Well, all I really wanted to say is that, however troubled the UL was – and it clearly has had some serious problems (but is it alone in that?) – I can’t help feeling sick to my stomach that the end result of all this “public school advocacy” is to have brought down the Seattle Urban League. I know a lot of my comrades feel pretty good about that. I sure don’t. Our local oligarchs are probably having a good laugh watching yet another episode of “Hungry Plebes Tear Each Other Apart While We Pop a Chateau Margaux.”

    I’m white – or whatever.

  4. Charlie Mas permalink
    July 24, 2011 10:01 am

    zara is completely correct. Public school advocates should have just kept their damn fool mouths shut about the way that the Board’s failure to oversee and the superintendent’s failure to manage allowed a couple of people to piss away $1.8 million of public funds. They should just keep quiet about the cronyism and waste because it reflects poorly on the District and discourages people from sending the District more tax money.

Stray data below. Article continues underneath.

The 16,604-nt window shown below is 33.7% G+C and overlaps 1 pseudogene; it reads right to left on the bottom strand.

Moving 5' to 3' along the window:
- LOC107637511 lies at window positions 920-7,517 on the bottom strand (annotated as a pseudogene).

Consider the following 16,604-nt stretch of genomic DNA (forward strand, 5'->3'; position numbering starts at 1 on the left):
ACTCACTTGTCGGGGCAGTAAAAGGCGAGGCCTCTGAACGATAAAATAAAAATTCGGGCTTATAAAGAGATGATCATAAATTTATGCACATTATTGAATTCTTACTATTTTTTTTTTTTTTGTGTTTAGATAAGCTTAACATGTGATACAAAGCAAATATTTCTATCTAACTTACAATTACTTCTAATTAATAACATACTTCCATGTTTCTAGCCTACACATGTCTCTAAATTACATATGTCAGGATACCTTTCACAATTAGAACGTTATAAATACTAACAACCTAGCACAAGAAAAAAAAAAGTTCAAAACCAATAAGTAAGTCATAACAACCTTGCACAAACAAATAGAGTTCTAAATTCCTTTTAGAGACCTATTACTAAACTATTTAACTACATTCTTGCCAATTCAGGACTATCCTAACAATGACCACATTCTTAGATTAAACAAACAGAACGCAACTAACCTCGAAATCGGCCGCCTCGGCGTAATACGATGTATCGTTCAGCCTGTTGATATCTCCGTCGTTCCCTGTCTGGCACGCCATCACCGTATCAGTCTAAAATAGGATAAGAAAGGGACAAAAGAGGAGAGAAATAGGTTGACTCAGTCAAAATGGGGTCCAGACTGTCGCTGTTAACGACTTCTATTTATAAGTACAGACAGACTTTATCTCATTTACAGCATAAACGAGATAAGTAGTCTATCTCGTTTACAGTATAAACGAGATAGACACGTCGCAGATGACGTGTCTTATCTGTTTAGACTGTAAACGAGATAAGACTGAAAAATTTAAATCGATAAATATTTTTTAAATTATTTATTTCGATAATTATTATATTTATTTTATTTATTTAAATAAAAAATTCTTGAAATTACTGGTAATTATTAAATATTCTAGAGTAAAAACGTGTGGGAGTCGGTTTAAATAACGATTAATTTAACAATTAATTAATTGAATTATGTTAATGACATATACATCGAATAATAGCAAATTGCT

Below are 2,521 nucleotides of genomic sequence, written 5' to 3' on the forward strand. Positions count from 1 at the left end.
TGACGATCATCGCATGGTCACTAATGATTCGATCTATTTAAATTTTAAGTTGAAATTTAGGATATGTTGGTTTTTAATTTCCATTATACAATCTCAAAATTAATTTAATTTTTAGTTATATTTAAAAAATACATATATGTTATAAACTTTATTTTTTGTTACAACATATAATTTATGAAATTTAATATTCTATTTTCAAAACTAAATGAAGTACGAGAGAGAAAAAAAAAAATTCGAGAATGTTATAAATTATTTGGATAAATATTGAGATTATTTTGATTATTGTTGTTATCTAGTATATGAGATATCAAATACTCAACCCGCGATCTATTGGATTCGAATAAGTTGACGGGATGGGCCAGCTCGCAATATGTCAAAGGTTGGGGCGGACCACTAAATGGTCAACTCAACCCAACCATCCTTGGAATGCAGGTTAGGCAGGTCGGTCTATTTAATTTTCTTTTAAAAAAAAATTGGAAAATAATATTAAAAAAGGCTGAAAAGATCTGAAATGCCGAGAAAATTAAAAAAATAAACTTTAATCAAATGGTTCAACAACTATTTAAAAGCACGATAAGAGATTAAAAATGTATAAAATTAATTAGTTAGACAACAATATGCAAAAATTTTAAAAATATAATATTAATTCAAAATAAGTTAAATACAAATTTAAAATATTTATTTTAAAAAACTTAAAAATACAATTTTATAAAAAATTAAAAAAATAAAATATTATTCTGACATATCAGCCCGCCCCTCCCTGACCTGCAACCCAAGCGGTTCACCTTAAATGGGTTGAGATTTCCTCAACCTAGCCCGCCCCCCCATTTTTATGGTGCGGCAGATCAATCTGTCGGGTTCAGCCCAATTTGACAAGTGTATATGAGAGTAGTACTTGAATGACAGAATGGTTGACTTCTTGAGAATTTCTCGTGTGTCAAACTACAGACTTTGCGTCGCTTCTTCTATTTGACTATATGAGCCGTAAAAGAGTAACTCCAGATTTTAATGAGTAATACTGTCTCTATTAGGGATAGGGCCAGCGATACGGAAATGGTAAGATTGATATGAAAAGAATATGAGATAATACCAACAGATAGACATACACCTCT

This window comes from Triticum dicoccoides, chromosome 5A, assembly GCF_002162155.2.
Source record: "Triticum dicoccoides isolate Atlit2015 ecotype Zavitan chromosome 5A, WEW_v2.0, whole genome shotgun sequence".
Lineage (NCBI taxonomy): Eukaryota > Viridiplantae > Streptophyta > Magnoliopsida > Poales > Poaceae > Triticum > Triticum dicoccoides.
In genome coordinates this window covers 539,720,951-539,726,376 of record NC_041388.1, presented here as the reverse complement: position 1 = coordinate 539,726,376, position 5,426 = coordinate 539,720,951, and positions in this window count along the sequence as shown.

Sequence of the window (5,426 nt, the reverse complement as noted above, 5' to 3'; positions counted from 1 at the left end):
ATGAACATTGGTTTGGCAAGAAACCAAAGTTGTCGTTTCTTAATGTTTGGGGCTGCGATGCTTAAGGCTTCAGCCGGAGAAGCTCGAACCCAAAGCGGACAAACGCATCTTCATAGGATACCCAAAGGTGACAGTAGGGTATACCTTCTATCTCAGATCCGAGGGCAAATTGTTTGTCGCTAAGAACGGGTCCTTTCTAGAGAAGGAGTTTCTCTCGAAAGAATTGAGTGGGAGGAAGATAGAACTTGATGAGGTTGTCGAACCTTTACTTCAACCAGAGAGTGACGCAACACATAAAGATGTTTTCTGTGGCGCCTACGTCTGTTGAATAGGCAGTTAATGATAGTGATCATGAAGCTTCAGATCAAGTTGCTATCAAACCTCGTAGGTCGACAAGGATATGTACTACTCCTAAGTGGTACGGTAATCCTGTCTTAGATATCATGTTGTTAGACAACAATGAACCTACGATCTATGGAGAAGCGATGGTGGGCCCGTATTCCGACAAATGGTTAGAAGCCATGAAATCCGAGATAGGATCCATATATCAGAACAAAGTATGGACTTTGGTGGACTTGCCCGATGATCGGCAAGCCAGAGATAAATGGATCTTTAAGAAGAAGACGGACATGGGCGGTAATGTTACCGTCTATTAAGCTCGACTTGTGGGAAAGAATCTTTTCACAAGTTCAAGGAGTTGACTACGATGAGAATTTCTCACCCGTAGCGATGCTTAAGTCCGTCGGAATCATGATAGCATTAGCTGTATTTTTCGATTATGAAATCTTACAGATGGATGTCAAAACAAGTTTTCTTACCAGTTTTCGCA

People should have done what School Board member Peter Maier did when he learned about the scandal: nothing. Or, better still, people should have done what the other School Board members did, and remain intentionally ignorant of it.

    We’re just never going to see any progress for Seattle Public Schools until folks learn to adopt zara’s “See no evil, speak no evil” policy. After all, what’s a couple million dollars when we’re going for the big prize? Then we won’t have to worry about trying to raise $150 ever again.

  5. hector permalink
    August 11, 2011 7:08 pm

    What a noose you lay Charlie Mas. ~
    Politicians often foul things up – & bigger district boundaries bring problems. A hard as it seems, I think local is the best way to do things with national/state taxes to be levied on unproductive activities such as the markets – tax every house sale, tax every car sale, tax every stock trade or whatever name the fast money gives its latest game.
    These markets are the gambling tables of the rich and society suffers since it chooses to ignore them.